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UW-Green Bay achieves silver environmental ranking


With a solid effort from the UW-Green Bay Sustainability Committee, UW-Green Bay is again seeing STARS thanks to a newly confirmed environmental rating of SILVER from a program that measures and encourages sustainability in all aspects of higher education. UW-Green Bay has participated in the Association for Advancement of Sustainability in Higher Education’s (AASHE) Sustainability Tracking, Assessment and Rating System™ (STARS) which measures and encourages sustainability in all aspects of higher education. This is a voluntary evaluation process completed every three years in which colleges and universities review their sustainability efforts against the STARS framework.

STARS is designed to:

  • Provide a framework for understanding sustainability in all sectors of higher education.
  • Enable meaningful comparisons over time and across institutions using a common set of measurements developed with broad participation from the campus sustainability community.
  • Create incentives for continual improvement toward sustainability.
  • Facilitate information sharing about higher education sustainability practices and performance.
  • Build a stronger, more diverse campus sustainability community.

This framework assigns various levels of credit to topic areas and based on the number of credits accrued, a school achieves a reported bronze, silver, gold or platinum level.

UW-Green Bay’s Sustainability Committee completed its initial STARS review in 2011 and achieved a silver level. In November 2017, UW-Green Bay once again earned a silver level ranking; the third time in a row. This ranking will be used by organizations such as Princeton Review and the Sierra Club to promote the most environmentally responsible colleges in the U.S., letting students know we are Eco U™.

For more information about the STARS program and to view UW-Green Bay’s rating: UW-Green Bay STARS Report.

UW-Green Bay Once Again on the AASHE Sustainable Campus Index

The 2016 Sustainable Campus Index (SCI) recognizes top-performing colleges and universities in 17 distinct aspects of sustainability, as measured by the Sustainability Tracking, Assessment & Rating System (STARS).

STARS is a transparent, self-reporting framework for colleges and universities to measure their sustainability performance. It was developed by the Association for the Advancement of Sustainability in Higher Education (AASHE) with broad participation from the higher education community. STARS participants submit data to earn a Bronze, Silver, Gold or Platinum rating, or recognition as a STARS Reporter. The credits included in STARS span the breadth of higher education sustainability and are organized into four categories: Academics, Engagement, Operations, and Planning & Administration. As of July 2016, 637 STARS reports have been submitted by 398 institutions in 9 countries. All reports are publicly accessible on the STARS website.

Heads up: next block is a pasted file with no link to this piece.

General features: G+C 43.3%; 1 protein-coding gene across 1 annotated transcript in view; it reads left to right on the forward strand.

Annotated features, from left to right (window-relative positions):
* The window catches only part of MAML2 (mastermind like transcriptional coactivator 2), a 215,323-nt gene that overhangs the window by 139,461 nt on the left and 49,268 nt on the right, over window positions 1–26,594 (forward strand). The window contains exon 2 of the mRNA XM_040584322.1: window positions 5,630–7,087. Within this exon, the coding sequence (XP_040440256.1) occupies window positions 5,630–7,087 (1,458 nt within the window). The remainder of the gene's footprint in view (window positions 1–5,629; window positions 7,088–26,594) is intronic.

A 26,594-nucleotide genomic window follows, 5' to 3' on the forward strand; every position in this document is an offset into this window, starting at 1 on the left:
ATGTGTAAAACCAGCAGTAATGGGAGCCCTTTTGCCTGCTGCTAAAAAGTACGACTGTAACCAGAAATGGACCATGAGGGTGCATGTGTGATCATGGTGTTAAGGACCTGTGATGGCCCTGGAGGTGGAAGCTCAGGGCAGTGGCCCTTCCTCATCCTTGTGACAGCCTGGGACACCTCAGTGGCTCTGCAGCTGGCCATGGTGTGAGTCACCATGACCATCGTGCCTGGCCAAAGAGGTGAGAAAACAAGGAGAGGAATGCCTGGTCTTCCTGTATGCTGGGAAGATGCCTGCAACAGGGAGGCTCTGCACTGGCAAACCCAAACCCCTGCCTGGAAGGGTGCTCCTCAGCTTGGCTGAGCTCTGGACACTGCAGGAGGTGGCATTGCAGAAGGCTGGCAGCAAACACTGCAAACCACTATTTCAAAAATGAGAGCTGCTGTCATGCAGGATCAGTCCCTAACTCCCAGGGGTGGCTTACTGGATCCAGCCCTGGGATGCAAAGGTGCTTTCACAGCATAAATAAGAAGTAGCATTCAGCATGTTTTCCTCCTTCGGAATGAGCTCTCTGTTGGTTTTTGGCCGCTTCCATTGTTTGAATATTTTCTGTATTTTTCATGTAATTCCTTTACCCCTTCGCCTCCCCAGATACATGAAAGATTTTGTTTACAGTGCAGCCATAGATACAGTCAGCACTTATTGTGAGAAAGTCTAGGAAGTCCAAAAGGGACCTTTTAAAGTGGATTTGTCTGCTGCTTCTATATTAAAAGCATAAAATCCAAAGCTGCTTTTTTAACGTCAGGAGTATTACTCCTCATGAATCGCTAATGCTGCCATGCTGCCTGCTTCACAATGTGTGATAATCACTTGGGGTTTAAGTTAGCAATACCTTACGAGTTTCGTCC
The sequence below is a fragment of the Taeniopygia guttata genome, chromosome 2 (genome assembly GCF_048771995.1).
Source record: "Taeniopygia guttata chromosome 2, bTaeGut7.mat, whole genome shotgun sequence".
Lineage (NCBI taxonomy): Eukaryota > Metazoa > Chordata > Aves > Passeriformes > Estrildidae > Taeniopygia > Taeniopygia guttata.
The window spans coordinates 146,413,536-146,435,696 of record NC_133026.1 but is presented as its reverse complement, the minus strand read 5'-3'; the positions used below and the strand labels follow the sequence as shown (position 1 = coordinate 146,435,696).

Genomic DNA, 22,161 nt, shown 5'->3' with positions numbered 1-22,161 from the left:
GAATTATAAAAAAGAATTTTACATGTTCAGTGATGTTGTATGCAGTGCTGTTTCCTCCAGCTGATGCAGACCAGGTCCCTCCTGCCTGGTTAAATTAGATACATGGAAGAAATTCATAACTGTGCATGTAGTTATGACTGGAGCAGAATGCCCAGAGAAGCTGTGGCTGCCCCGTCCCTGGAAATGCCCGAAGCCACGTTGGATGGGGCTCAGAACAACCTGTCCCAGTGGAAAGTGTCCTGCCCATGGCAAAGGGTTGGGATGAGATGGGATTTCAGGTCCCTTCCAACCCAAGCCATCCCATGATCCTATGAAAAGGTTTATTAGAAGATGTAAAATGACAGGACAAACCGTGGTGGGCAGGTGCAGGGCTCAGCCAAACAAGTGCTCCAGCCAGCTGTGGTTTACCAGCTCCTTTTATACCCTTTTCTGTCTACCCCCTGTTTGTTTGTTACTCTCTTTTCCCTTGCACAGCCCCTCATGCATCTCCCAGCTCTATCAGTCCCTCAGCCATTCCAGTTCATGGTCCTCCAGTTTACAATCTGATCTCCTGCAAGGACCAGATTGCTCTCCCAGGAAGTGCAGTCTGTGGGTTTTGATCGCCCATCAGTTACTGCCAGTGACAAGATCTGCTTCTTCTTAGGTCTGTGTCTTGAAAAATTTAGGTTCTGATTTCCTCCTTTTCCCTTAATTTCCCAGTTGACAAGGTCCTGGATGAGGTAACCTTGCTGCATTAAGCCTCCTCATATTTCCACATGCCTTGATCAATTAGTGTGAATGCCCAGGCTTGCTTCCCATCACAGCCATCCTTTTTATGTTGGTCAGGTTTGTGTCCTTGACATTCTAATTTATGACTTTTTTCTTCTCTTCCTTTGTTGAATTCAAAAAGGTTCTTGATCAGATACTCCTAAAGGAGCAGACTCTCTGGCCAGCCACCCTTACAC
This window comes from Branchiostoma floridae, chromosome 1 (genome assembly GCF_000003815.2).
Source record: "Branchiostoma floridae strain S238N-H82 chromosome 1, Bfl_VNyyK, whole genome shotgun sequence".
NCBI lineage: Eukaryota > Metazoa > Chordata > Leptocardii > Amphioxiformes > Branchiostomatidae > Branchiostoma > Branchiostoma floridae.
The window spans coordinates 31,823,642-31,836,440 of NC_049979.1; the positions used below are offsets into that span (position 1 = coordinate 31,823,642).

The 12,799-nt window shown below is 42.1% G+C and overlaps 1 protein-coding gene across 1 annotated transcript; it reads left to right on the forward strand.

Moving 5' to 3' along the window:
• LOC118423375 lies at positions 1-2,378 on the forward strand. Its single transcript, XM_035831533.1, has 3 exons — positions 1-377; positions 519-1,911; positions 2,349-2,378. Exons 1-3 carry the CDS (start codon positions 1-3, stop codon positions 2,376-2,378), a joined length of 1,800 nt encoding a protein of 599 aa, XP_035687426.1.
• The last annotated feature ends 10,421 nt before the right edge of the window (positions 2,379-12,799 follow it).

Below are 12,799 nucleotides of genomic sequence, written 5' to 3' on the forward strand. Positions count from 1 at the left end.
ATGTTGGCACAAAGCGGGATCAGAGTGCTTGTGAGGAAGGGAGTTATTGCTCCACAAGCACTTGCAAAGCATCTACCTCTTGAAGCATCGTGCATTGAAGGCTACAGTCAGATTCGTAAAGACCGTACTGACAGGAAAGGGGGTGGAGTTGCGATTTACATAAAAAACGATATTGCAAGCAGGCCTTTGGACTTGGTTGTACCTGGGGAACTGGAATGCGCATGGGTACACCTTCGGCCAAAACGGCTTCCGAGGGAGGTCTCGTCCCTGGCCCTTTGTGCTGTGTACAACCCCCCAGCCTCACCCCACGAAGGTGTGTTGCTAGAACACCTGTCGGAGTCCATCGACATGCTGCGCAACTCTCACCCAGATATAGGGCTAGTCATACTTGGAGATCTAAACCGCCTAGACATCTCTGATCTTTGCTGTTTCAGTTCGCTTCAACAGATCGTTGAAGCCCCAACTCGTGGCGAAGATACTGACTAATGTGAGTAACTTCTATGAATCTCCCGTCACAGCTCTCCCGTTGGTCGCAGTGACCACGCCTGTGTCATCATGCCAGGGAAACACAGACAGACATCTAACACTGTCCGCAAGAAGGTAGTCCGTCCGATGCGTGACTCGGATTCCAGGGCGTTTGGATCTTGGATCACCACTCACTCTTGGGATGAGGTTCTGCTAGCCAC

Before the Flood – Sneak Preview

The UWGB Sustainability Committee is sponsoring a special screening of Leonardo DiCaprio’s new documentary, Before the Flood. See it for free before it comes out in theatres on October 17th at 7PM in the Christie Theatre! Seating is limited. Check out the trailer and other information at


Get green while getting to college

By Mark Walter, Brown County Port & Resource Recovery

Getting ready for college can seem overwhelming; there are books to buy, roommates to meet, and, of course, a new place to move into.

Ask any college student, and they’ll tell you there’s a lot less space in that new dorm room than there was at mom and dad’s place. Realizing you’ll have to downsize before you move can make packing for college a bit of a challenge. On the bright side of this challenge, it’s a great opportunity to recycle, reuse or donate everything you can’t bring with you.

Before you begin packing, take a look around your bedroom. What doesn’t need to be packed? I can guarantee you that your old high school papers won’t do you much good in college (and no, you can’t reuse those for your college assignments). Old papers, books and folders are all recyclable in your curbside bin. Even that “vintage” flip phone and mp3 player can be recycled. The Brown County Household Hazardous Waste facility accepts all types of electronics.

If your closet is busting at the seams, it’s time to downsize. There are a lot of places that will take your unwanted clothing if your friends or siblings won’t be caught dead in those styles. The Salvation Army Thrift Store, Goodwill, St. Vincent De Paul and several other nonprofits will gladly accept your clothing donations.

Once you’ve gotten rid of some of the clutter, it’s time to actually start packing. You basically have two options for your packing containers: cardboard or plastic. The choice is yours, but there’s a smart way to use each. For cardboard boxes, check your local grocery store or department store for used cardboard boxes. Stores usually have an overabundance, and most of them are in good condition. It saves you money since you don’t have to buy new cardboard boxes, and it’s a great way to reduce waste. Once you unpack your cardboard boxes, you could pass them onto to someone else who’s moving. If no one wants them, just recycle them at the Recycling Transfer Station here in Brown County. If you choose plastic, buy quality totes that will last a long time. They’ll come in handy the next time you have to move, and they can be used to store things indefinitely since they’re stackable and keep your items safe and dry.

When you’re unpacked and moved in, your recycling challenge doesn’t have to be over. It’s actually not as hard as it sounds to be intentional about recycling in college. At the very least, most colleges across America encourage their students to recycle by supplying their on-campus housing with recycle bins. Colleges like Pepperdine University set an amazing example, with only 22 percent of their waste produced going to landfill and the other 78 percent recycled.